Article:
We reckon our death to be a great event, something which does not happen lightly nor without solemn consultations among the heavenly bodies: all those gods in a tumult over one capital punishment! And the higher we rate our worth the more we think that way. What! Should so much learning be lost, should so much harm be done, without the especial concern of the Fates! Can so rare, so model a soul as mine be killed as cheaply as a useless common one! Is such a life as mine, which is the mainstay of so many others, upon which so many others depend, which has activities giving employment to so many people and which occupies so many offices, to be displaced like a life which has no attachments save one single knot! None of us gives enough thought to his being only one.
This, in a strange way, returns me to Wallace and Cobain, because unlike Woody Allen, both of them seemed unusually comfortable with the idea that they are “only one.” Their lack of egocentrism made them appealing public personalities, but also heightened their fragility. If you don’t accept that you’re a rock star – would prefer that people “hate you for who you are” instead of loving you for who you aren’t, as Cobain said – the lifestyle is all pitfalls and no rewards.
Wallace too worried that he wasn’t capable of accomplishing the great things that he aspired to achieve. Combine Wallace’s ambition with crushing self-criticism and his own fear that worshipping your own thoughts and talents will make you feel like a fraud, and you have a person at-risk in this world.
What Montaigne wants to know about those who commit suicide is how thoroughly they thought the matter through – would these same people be willing to carry it out if the process were drawn out and painful, not swift and relatively painless?
Yet even in those more vigorous men who had made up their minds to carry it out, we must (I insist) look to see if it was to be by a blow which removed any possibility of their feeling its effect; for if they were to see their life dripping away drop by drop, with their body’s awareness mingling with that of their soul and offering them the means for a change of heart, it is a matter of conjecture whether we would find them stubborn and constant in so perilous an intent.
Montaigne and others in his day didn’t understand depression, so this kind of conjecture seems somewhat off the mark. But with a minor modification, I think most mental health professionals would agree with what he’s saying – even the most deeply depressed people can be prevented from committing suicide if their loved ones keep a very close watch and keep away the suicidal implements that would bring about a quick, easy death. Loved ones of suicide victims almost always have a deep sense of guilt about not doing more to keep the tools of suicide out of reach.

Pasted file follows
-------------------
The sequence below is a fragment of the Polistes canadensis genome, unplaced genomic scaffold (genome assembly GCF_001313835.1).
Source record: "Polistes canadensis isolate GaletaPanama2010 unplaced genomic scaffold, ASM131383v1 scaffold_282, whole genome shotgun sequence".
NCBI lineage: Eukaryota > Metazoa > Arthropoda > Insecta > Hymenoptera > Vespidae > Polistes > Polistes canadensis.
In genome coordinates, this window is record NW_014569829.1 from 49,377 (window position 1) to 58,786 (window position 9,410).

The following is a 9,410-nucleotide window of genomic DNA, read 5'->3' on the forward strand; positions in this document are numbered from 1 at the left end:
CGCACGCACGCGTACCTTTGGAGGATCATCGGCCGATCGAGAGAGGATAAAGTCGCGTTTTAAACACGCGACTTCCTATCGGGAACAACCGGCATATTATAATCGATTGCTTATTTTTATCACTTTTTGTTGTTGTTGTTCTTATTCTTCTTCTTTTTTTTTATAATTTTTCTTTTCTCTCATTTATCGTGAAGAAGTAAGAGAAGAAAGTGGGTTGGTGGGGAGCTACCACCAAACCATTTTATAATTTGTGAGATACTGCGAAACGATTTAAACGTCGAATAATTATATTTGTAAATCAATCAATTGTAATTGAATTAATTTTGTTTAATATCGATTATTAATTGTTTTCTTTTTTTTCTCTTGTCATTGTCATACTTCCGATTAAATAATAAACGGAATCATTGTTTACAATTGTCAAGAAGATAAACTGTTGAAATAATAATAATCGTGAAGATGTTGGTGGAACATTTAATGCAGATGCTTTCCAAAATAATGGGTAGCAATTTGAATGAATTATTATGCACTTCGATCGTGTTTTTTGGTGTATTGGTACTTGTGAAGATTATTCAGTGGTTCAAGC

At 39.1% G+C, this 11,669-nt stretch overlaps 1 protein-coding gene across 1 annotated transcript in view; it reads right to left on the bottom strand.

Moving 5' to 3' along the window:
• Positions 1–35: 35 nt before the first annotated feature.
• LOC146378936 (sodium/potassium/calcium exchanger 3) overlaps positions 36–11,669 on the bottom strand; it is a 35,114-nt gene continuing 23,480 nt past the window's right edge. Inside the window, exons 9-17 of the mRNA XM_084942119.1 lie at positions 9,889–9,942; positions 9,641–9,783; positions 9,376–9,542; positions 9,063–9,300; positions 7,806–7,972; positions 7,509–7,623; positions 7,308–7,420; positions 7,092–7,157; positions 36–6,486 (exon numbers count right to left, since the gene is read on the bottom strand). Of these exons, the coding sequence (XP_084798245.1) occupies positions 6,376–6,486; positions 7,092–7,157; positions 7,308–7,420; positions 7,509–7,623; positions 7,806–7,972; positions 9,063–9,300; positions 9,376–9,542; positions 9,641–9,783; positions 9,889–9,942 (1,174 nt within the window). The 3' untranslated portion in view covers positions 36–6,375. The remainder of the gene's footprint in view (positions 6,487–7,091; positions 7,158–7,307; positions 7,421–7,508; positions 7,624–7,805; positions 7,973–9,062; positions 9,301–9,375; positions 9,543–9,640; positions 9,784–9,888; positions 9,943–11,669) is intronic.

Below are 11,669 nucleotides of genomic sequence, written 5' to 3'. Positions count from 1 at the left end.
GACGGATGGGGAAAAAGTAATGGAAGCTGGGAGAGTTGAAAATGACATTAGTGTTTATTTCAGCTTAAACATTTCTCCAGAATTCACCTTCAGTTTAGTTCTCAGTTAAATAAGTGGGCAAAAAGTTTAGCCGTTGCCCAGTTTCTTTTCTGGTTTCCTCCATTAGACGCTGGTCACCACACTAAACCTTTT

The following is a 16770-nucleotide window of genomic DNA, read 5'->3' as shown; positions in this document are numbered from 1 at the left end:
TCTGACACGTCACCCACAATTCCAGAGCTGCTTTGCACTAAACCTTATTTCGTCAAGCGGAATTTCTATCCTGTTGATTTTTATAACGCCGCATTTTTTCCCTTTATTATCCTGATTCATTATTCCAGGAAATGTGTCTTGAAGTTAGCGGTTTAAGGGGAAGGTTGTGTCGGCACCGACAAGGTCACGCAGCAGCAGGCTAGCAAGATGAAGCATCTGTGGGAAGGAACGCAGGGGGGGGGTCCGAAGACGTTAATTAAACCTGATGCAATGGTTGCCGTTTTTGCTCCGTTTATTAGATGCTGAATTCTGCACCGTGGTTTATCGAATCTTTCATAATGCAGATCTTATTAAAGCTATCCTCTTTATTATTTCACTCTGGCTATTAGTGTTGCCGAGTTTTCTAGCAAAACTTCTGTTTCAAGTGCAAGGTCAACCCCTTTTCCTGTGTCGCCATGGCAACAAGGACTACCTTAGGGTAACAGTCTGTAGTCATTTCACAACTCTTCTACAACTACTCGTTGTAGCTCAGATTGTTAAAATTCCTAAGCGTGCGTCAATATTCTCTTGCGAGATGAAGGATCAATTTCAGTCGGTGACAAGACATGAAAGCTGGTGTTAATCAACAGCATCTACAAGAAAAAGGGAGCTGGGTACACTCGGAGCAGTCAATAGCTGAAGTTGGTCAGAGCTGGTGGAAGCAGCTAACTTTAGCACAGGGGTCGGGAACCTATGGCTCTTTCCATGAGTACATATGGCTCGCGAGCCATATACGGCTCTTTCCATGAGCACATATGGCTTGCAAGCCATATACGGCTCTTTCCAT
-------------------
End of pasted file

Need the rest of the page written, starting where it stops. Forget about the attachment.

Returning to the more morbid themes of his previous essay on suicide, Montaigne then explains that in purely philosophical terms, Socrates’ death was the most glorious:
According to my standards there is nothing more glorious in the life of Socrates than his having had thirty whole days to chew over his death and his having digested it, all that time, with a most certain hope, without fuss, without alteration and with a line of conduct and conversation subdued and relaxed by the weight of that thought rather than heightened and tensed.
I want to add here that I’m glad that Montaigne sees Socrates’ death as the suicide that it really was and not an execution. A person given as many easy opportunities as Socrates to evade death chooses his principles over his life, which is a form of suicide, even if the definition makes us uneasy.
The mixing of martyrdom and suicide has always made me uneasy. I think our culture needs to find a way to draw a distinction between those who were driven to take a rash, impulsive act based on great inner torment (and often mental illness) and those who have chosen to die in the name of something … whether it’s a “suicide bomber” or a kamikaze pilot.
Mixing these two definitions leads to numerous offensive cultural judgments. Most disturbing to me are the scores of people who to this day criticize Kurt Cobain’s “weakness” in taking his own life. Even in this philosophy-fearing age, remnants of past beliefs linger. This know-nothing bastardization of Stoicism – featuring an indomitable human will capable of overcoming all human weakness, pain and suffering — is the one I find most disturbing. If Cobain and Wallace had a weakness, it was their inability to reach out and ask for help when they needed it most.
Montaigne closes his essay with bloody imagery, an examination of Cato the Younger’s demise:
There you have deaths which have been carefully prepared for and digested. But so that Cato alone should furnish a complete model of virtue it seems that his good Destiny gave him some trouble in the arm with which he dealt himself the blow, in order to afford him leisure to confront Death and to fall about its neck, strengthening his courage in that peril not weakening it. And if it had been up to me to portray him in his most exalted posture, it would have shown him all covered with blood and tearing out his entrails, rather than sword in hand as did the sculptors of his time. For that second murder was more ecstatic than the first.
Notice the use of the word “murder.” In his previous essay, Montaigne challenged the Christian conception of suicide as an offense against God, but here he seems to embrace it. The battle between Christianity and Stoicism continues for Montaigne. As for us, we live today in the shadow of a life cut short and music left unsung. Rest in peace, Kurt.